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The Challenges Churches Encounter Leasing Facilities within a Post-COVID World

We are only starting to assess and realize the changes and challenges COVID delivered to churches. One of those difficulties emerged during the outbreak. Churches that leased facilities were not capable of return when the restrictions of the pandemic lifted. Some of them lost their particular leases altogether.

Let’s look at some of these issues and challenges. They are indeed problems we might never have expected if there had not been a pandemic.

  • Some services are no longer open to renting to churches. In most cases, this posture is not really an anti-Christian position. Instead, the proprietors of these buildings are involved about keeping the particular facilities as safe and clean as is possible. It can be difficult when an outside group is within the building at least once a week. We have seen several schools and other govt organizations decide to cease the weekly renting of their building to any group, churches included.

  • New churches have got fewer options. Brand new churches start in institutions, but many schools are no longer leasing to outside groups. Established chapels typically own their buildings. But most brand new churches do not have the financial means to buy or build a service. They see fewer options for places to fulfill.

  • Existing churches must open their services to other churches. Our church buildings have a awful occupancy rate. We are often poor stewards of these incredible assets God has provided us. We must be open to welcoming additional congregations to use our own buildings. They may not need the “prime time” of Sunday early morning, but most of them might welcome other times throughout the week. I anticipate the day when three or more churches are meeting in one constructing.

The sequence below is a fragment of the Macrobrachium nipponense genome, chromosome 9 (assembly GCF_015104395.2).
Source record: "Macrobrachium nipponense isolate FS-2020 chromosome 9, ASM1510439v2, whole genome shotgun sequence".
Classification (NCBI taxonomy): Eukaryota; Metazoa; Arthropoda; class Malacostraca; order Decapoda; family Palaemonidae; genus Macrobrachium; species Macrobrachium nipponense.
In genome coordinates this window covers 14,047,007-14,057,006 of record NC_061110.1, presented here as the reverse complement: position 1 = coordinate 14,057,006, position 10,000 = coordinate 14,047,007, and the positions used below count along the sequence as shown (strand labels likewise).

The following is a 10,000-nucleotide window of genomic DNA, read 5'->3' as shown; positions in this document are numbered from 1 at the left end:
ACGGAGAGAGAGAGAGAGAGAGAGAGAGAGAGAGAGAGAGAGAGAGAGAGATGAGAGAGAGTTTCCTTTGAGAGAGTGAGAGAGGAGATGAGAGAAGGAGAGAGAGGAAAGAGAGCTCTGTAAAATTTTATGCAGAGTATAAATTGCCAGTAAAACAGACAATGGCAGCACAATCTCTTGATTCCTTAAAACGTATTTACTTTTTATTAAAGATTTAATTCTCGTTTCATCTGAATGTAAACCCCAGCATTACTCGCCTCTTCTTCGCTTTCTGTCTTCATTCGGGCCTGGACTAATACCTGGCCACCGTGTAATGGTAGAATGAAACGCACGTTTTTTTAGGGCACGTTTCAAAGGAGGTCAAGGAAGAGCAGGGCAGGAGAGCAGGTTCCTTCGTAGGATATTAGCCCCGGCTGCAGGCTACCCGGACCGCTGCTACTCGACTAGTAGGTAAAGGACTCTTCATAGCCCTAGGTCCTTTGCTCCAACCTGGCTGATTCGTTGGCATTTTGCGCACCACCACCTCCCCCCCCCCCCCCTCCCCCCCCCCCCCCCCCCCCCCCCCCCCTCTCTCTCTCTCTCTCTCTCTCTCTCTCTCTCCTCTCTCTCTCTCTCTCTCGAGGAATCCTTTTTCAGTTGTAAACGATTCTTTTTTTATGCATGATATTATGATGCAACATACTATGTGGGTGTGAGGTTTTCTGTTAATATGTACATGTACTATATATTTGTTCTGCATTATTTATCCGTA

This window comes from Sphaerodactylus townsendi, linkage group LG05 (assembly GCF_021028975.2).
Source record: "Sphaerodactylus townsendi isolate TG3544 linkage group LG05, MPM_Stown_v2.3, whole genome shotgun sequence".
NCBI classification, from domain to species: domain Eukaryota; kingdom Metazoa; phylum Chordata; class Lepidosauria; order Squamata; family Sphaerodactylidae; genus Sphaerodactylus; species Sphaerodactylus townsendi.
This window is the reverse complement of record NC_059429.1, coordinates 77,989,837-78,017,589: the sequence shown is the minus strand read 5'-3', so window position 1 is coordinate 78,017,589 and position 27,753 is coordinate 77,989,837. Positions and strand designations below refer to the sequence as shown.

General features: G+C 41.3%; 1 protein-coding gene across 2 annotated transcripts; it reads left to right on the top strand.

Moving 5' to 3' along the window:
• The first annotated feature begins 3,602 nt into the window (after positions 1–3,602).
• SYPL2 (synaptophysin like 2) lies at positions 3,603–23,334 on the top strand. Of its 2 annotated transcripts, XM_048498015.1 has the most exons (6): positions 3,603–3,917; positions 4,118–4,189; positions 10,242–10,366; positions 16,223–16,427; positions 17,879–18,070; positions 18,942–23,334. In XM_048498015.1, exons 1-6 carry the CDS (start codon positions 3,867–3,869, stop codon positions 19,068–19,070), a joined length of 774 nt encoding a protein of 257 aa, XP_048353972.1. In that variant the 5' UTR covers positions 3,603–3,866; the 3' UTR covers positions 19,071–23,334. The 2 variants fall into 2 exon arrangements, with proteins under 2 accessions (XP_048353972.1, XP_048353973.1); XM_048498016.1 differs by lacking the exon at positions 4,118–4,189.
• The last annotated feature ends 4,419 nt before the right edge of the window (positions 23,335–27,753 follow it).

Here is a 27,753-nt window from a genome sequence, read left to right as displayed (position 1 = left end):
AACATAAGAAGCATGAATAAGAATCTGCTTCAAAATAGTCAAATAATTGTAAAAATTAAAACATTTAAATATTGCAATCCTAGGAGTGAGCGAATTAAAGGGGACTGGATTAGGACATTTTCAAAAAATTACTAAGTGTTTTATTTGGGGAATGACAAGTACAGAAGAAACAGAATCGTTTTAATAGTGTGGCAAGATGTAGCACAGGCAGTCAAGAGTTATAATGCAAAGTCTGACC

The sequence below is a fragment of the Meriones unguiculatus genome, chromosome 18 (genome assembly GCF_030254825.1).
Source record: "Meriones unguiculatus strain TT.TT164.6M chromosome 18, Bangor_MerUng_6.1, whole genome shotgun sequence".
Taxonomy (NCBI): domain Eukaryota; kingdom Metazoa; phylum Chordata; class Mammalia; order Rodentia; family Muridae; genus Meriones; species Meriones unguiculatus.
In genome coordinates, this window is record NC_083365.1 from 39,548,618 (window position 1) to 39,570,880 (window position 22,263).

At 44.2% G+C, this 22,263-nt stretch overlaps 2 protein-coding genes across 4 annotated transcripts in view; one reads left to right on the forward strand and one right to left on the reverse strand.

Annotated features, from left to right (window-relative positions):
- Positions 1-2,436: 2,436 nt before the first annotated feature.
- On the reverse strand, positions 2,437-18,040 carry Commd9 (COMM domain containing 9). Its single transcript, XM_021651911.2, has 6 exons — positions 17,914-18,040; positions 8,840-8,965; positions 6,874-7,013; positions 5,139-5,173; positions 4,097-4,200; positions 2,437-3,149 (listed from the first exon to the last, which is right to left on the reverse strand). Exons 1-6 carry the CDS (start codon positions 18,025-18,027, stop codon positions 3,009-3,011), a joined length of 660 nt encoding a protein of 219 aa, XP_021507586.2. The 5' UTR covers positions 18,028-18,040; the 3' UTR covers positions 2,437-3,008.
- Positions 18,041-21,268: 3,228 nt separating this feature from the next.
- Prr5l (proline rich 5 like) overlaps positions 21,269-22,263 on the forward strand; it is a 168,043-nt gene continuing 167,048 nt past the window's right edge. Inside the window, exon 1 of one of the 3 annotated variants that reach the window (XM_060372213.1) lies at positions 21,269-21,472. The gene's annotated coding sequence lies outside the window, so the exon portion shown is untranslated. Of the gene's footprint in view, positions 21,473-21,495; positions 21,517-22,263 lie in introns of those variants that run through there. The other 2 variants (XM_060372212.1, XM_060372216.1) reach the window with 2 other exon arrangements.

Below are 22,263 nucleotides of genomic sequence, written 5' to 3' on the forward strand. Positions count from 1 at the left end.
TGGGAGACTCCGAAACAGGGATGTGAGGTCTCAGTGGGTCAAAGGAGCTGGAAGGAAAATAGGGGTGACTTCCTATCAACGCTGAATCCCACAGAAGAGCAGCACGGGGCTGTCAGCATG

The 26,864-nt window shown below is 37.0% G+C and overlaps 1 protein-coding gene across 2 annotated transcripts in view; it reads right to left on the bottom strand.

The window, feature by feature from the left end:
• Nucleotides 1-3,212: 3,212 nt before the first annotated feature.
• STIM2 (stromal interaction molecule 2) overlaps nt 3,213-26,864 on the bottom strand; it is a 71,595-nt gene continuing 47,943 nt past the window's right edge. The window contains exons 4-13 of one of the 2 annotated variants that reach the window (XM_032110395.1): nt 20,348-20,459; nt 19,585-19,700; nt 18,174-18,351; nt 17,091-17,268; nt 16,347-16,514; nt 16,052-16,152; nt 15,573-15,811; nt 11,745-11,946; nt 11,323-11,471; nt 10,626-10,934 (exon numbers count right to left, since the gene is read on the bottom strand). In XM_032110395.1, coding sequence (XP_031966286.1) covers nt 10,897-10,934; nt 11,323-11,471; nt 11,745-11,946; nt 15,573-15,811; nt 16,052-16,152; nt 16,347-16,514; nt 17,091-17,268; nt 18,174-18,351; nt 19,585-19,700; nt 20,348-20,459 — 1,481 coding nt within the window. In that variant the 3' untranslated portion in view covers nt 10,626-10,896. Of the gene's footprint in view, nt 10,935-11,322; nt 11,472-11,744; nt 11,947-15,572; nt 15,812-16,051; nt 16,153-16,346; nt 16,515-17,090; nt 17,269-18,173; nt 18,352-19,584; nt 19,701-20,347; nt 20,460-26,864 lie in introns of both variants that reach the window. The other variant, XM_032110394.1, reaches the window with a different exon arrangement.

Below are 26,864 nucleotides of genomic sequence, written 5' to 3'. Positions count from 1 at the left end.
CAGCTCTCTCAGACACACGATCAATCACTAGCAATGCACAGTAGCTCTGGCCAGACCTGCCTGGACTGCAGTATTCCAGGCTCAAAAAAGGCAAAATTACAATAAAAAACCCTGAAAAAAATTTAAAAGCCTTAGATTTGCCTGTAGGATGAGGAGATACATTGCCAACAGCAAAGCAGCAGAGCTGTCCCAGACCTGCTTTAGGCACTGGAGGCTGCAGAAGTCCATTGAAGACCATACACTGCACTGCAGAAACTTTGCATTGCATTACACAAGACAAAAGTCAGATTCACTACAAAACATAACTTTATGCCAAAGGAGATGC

• We must do everything we can to keep church facilities as cathedral facilities. It grieves me to hear of the church closing its doors without going after the possibility of deeding the property to another church. We all call these new churches “church replants” or “church adoptions. ”

  • The neighborhood cathedral is experiencing the renewal and rebirth. We must work together to maintain these churches both open and thriving. I have seen several neighborhood churches in the cusp of drawing a line under welcome another cathedral to take over their own facilities. Not only is a church building saved for congregational use, but a gospel witness also continues to be in the neighborhood. Often that gospel witness is magnified.

It has become cliché to say, “The church is not home; the people are. ” Often , that declaration is made in such a way about suggest that church buildings are inherently bad. Church buildings must have a place to collect, whether it’s in a home, under a tree, or even in a traditional church building. The collected church is not only a manifestation of church life; it is a requirement of church existence.

Church buildings are becoming scarce. They will turn out to be scarcer in the days ahead. Indeed, numerous churches that have been determined by leased facilities are usually without a facility at the moment. Others will fulfill that same truth in the months ahead.

The situation is challenging, but it is not a lost cause. We are able to do things differently with our buildings. We can turn out to be better stewards of our own buildings. And we may open our doorways to other churches using our buildings.

If these developments unfold, we will see the particular evil of the pandemic become something God has used for good.

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